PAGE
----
Seraph of Kitsch: Epilogue
“It’s really quite beautiful,” the young woman said as she sipped at a glass of champagne. “In a kind of tragic, artsy way.”
The Artist took a sip from his champagne and turned to her. He could see that her hair was clearly dyed blonde and that she had applied vastly too much makeup. Before them stood The Artist’s latest piece, just purchased by the gallery. The faceless maiden was now affixed to the wall, and many of the London art scene’s most influential people pratted around it, talking and sipping on champagne.
“You think so?” The Artist asked, looking into the woman’s almond eyes.
“Yeah,” she replied, her eyes flickering back to the painting for a moment before becoming lost in The Artist’s once again. “it’s so… Well… I don’t know. It’s just so grisly. I think it’s a beautiful statement about modern beauty standards and how they affect young women.”
“Really?” The Artist asked, feigning sincerity.
The Woman fluttered her eyelashes at him. “Yeah,” she said. “The blood’s ironic, right?”
The Artist smiled wryly, then shrugged. “Couldn’t have put it better,” he said, downing his champagne. “You doing anything tonight?” he asked.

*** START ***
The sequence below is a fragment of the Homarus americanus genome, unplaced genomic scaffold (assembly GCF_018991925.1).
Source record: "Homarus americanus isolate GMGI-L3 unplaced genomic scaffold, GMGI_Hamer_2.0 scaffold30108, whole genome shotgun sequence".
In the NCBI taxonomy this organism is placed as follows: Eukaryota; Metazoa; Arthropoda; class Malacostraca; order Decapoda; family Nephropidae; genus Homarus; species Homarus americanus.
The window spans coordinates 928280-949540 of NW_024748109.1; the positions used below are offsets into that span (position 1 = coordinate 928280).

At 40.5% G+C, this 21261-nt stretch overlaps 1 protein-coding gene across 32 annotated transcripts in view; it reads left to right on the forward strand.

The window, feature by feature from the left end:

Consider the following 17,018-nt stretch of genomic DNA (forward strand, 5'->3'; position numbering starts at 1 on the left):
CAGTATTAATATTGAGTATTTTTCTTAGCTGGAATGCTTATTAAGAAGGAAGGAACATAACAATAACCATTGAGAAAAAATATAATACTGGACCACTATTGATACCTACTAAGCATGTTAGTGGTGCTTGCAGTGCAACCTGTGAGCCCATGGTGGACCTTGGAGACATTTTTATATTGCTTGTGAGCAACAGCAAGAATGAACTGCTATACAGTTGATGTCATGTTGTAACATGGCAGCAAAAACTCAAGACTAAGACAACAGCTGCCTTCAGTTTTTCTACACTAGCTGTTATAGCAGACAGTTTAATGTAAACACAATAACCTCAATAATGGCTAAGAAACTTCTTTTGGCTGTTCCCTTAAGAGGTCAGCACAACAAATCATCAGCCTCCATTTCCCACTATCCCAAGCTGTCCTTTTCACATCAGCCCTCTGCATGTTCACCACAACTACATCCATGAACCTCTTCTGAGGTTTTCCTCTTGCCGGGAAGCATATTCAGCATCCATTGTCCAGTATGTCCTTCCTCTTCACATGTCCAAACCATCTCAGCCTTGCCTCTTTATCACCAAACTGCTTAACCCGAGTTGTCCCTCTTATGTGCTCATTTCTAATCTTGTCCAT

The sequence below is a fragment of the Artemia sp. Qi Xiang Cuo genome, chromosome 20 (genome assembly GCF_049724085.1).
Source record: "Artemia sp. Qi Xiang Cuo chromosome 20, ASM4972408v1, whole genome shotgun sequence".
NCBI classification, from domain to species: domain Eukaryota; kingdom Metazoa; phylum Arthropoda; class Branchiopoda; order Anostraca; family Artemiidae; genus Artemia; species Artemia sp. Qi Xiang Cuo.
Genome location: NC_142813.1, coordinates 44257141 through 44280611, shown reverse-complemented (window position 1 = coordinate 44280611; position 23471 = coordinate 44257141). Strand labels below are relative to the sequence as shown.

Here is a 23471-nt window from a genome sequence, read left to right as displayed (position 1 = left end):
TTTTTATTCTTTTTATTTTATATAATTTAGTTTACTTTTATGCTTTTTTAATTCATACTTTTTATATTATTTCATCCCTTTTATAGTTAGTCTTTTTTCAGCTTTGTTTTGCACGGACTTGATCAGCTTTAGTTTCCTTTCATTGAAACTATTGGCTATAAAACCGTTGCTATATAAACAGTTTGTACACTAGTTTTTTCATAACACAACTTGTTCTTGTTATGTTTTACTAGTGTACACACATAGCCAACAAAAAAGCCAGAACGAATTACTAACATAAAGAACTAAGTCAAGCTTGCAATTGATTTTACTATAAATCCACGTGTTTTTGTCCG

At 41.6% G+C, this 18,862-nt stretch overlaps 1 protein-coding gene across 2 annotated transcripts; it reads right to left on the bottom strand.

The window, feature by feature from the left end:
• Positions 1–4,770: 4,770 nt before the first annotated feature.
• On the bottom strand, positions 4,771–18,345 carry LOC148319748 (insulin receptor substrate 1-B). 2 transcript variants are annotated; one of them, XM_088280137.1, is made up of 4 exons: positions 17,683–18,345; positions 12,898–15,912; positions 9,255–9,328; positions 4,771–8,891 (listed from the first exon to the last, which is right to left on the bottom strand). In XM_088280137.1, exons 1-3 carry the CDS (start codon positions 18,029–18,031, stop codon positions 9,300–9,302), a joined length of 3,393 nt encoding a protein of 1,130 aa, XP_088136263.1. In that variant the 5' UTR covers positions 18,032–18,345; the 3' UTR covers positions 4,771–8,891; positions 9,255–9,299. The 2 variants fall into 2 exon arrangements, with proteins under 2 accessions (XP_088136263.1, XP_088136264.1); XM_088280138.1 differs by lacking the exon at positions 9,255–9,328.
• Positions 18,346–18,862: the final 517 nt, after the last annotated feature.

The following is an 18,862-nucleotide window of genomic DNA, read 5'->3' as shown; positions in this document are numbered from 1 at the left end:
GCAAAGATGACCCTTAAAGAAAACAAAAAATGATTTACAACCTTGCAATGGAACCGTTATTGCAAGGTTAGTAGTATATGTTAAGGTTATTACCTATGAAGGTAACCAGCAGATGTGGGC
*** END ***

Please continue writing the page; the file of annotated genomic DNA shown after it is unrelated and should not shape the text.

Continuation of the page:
“Excuse me?” The Woman asked.
“You want to see some more of my art? I could take you to my studio.”
The woman slinked towards him. “That would be… educational,” she said, running her tongue over too-red-lips.
“I’m sure,” The Artist said. “It’s above my flat, I’ll get you an address.”
“Get me a phone number first.”
“All professional inquiries must go through my agent, I’m afraid,” The Artist countered, pointing across the room to where his agent was currently talking with the head curator.
The woman giggled. “Alright,” she said.
The Artist watched her go, and before he could disappear back into the party, an old man in a grey overcoat came to stand beside him.
“It’s all rather gratuitous,” Old One-Eye said, clasping its hands behind its back.
The Artist froze. “Hello,” he said.
“Hello,” Old One-Eye replied, turning its remaining eye to focus on The Artist. “I trust my friends were educational.”
“So it was real,” The Artist mumbled, coming to stand beside the strange creature and following its gaze back to his painting. “Indeed,” he said.
Old One-Eye smiled. “I don’t like it,” he said, “but It’ll end up as mine, I suppose.”
The Artist raised an eyebrow. “What do you mean?”
“Nothing,” Old One-Eye said. “You summoned The Seven, they can all visit you now. And every story comes to an end, some far sooner than others. The only question is, what will the headline be?”